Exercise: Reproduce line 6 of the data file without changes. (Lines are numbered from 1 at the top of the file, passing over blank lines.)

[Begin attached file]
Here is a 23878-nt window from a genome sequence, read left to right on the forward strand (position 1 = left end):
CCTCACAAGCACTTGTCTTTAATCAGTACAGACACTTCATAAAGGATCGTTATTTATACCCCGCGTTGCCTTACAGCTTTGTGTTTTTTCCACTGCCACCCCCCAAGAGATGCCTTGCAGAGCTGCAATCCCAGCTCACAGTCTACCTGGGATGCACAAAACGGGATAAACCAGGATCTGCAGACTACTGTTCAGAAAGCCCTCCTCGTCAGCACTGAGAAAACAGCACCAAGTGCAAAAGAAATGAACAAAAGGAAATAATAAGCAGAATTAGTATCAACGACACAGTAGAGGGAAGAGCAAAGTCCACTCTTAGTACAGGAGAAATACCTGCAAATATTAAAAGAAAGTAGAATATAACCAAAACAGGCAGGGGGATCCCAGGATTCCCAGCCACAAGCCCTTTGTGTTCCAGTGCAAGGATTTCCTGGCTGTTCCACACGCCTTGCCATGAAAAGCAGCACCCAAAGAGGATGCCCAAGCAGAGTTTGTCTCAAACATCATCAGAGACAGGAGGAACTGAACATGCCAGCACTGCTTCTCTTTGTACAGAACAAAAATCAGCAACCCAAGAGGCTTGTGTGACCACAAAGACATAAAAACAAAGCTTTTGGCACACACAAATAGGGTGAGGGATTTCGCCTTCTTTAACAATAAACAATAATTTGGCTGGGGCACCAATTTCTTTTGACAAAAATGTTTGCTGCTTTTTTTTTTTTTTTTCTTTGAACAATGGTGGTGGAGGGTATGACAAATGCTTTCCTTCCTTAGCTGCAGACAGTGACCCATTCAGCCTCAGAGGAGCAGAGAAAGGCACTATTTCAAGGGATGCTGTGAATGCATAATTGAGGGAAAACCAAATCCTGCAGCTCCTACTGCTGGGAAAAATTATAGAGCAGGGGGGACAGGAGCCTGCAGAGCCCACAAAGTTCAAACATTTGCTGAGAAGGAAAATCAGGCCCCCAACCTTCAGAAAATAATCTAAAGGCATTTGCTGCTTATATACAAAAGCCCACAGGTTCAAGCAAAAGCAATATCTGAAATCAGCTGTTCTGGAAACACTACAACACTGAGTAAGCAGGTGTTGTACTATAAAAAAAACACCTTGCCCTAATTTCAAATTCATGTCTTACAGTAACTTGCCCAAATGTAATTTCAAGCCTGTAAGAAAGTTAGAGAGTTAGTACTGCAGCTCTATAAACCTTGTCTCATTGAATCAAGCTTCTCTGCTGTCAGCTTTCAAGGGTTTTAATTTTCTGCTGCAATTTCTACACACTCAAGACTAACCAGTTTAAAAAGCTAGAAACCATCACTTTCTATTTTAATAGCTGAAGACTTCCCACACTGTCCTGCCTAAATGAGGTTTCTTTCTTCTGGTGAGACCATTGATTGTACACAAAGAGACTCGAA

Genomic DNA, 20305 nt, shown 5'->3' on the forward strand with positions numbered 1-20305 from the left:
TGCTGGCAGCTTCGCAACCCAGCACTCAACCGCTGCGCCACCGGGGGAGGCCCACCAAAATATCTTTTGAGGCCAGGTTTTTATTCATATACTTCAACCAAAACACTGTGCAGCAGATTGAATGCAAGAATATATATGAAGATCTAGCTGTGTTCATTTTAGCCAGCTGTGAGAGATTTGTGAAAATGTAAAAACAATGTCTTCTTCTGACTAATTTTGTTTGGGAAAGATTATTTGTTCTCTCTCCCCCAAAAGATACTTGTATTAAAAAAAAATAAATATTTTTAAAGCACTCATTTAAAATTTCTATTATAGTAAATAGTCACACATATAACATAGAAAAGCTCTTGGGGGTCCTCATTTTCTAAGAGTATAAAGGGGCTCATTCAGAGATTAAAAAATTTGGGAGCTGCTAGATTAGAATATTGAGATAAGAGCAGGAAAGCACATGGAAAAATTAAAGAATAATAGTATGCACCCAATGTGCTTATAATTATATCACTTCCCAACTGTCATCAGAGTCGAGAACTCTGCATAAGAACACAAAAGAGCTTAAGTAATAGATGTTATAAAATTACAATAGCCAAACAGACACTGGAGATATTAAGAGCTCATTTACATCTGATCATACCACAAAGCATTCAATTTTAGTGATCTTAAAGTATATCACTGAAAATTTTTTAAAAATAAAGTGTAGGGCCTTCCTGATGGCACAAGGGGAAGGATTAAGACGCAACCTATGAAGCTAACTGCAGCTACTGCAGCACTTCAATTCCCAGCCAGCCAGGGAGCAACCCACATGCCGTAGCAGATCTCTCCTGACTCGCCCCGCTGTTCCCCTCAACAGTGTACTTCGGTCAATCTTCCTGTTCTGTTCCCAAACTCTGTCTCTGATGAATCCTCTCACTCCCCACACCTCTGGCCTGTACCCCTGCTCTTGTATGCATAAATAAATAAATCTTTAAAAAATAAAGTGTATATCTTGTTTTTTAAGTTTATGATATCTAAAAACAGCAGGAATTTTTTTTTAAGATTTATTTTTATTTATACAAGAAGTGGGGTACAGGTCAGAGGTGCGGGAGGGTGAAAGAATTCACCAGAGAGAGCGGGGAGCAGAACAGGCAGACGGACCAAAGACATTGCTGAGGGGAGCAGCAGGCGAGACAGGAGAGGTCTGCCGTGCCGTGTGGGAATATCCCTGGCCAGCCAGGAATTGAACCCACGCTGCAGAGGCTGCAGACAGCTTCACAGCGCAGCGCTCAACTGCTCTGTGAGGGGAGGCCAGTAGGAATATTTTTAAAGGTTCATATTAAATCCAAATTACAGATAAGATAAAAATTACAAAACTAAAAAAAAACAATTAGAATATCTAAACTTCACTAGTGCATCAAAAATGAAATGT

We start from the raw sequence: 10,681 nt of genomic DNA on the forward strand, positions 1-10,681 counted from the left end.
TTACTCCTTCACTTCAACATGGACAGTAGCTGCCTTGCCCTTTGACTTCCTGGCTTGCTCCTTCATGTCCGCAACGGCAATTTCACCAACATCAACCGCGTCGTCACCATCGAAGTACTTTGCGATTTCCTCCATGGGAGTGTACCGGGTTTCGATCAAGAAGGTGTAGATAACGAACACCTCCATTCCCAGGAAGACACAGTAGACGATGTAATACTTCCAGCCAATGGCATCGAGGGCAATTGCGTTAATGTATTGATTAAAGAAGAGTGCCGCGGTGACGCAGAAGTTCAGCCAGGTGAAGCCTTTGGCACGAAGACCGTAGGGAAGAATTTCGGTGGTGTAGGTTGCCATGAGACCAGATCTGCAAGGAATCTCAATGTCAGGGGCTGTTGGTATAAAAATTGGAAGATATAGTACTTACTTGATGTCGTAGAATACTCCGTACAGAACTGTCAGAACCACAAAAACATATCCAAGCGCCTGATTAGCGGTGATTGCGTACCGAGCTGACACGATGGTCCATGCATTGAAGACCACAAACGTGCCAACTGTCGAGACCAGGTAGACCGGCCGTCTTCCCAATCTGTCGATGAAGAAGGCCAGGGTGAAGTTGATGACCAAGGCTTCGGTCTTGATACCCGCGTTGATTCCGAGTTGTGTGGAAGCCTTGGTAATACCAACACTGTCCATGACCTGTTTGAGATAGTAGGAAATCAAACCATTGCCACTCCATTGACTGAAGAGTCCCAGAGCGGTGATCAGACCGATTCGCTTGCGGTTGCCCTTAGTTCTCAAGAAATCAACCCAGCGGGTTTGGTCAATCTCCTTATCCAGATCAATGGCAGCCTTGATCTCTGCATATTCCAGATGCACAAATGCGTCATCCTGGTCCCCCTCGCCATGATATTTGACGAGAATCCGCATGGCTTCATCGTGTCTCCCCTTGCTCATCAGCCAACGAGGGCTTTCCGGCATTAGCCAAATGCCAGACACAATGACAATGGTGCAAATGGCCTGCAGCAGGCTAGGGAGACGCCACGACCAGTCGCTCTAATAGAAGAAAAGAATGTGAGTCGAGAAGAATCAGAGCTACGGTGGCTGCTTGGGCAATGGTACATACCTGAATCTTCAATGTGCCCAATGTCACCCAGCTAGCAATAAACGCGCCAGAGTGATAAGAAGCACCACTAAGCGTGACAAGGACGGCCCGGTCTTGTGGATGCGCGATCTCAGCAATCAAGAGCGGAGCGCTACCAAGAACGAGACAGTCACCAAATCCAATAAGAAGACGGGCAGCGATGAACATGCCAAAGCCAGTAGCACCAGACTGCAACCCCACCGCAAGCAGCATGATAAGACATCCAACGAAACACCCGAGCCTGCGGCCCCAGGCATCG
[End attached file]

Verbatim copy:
TTACTCCTTCACTTCAACATGGACAGTAGCTGCCTTGCCCTTTGACTTCCTGGCTTGCTCCTTCATGTCCGCAACGGCAATTTCACCAACATCAACCGCGTCGTCACCATCGAAGTACTTTGCGATTTCCTCCATGGGAGTGTACCGGGTTTCGATCAAGAAGGTGTAGATAACGAACACCTCCATTCCCAGGAAGACACAGTAGACGATGTAATACTTCCAGCCAATGGCATCGAGGGCAATTGCGTTAATGTATTGATTAAAGAAGAGTGCCGCGGTGACGCAGAAGTTCAGCCAGGTGAAGCCTTTGGCACGAAGACCGTAGGGAAGAATTTCGGTGGTGTAGGTTGCCATGAGACCAGATCTGCAAGGAATCTCAATGTCAGGGGCTGTTGGTATAAAAATTGGAAGATATAGTACTTACTTGATGTCGTAGAATACTCCGTACAGAACTGTCAGAACCACAAAAACATATCCAAGCGCCTGATTAGCGGTGATTGCGTACCGAGCTGACACGATGGTCCATGCATTGAAGACCACAAACGTGCCAACTGTCGAGACCAGGTAGACCGGCCGTCTTCCCAATCTGTCGATGAAGAAGGCCAGGGTGAAGTTGATGACCAAGGCTTCGGTCTTGATACCCGCGTTGATTCCGAGTTGTGTGGAAGCCTTGGTAATACCAACACTGTCCATGACCTGTTTGAGATAGTAGGAAATCAAACCATTGCCACTCCATTGACTGAAGAGTCCCAGAGCGGTGATCAGACCGATTCGCTTGCGGTTGCCCTTAGTTCTCAAGAAATCAACCCAGCGGGTTTGGTCAATCTCCTTATCCAGATCAATGGCAGCCTTGATCTCTGCATATTCCAGATGCACAAATGCGTCATCCTGGTCCCCCTCGCCATGATATTTGACGAGAATCCGCATGGCTTCATCGTGTCTCCCCTTGCTCATCAGCCAACGAGGGCTTTCCGGCATTAGCCAAATGCCAGACACAATGACAATGGTGCAAATGGCCTGCAGCAGGCTAGGGAGACGCCACGACCAGTCGCTCTAATAGAAGAAAAGAATGTGAGTCGAGAAGAATCAGAGCTACGGTGGCTGCTTGGGCAATGGTACATACCTGAATCTTCAATGTGCCCAATGTCACCCAGCTAGCAATAAACGCGCCAGAGTGATAAGAAGCACCACTAAGCGTGACAAGGACGGCCCGGTCTTGTGGATGCGCGATCTCAGCAATCAAGAGCGGAGCGCTACCAAGAACGAGACAGTCACCAAATCCAATAAGAAGACGGGCAGCGATGAACATGCCAAAGCCAGTAGCACCAGACTGCAACCCCACCGCAAGCAGCATGATAAGACATCCAACGAAACACCCGAGCCTGCGGCCCCAGGCATCG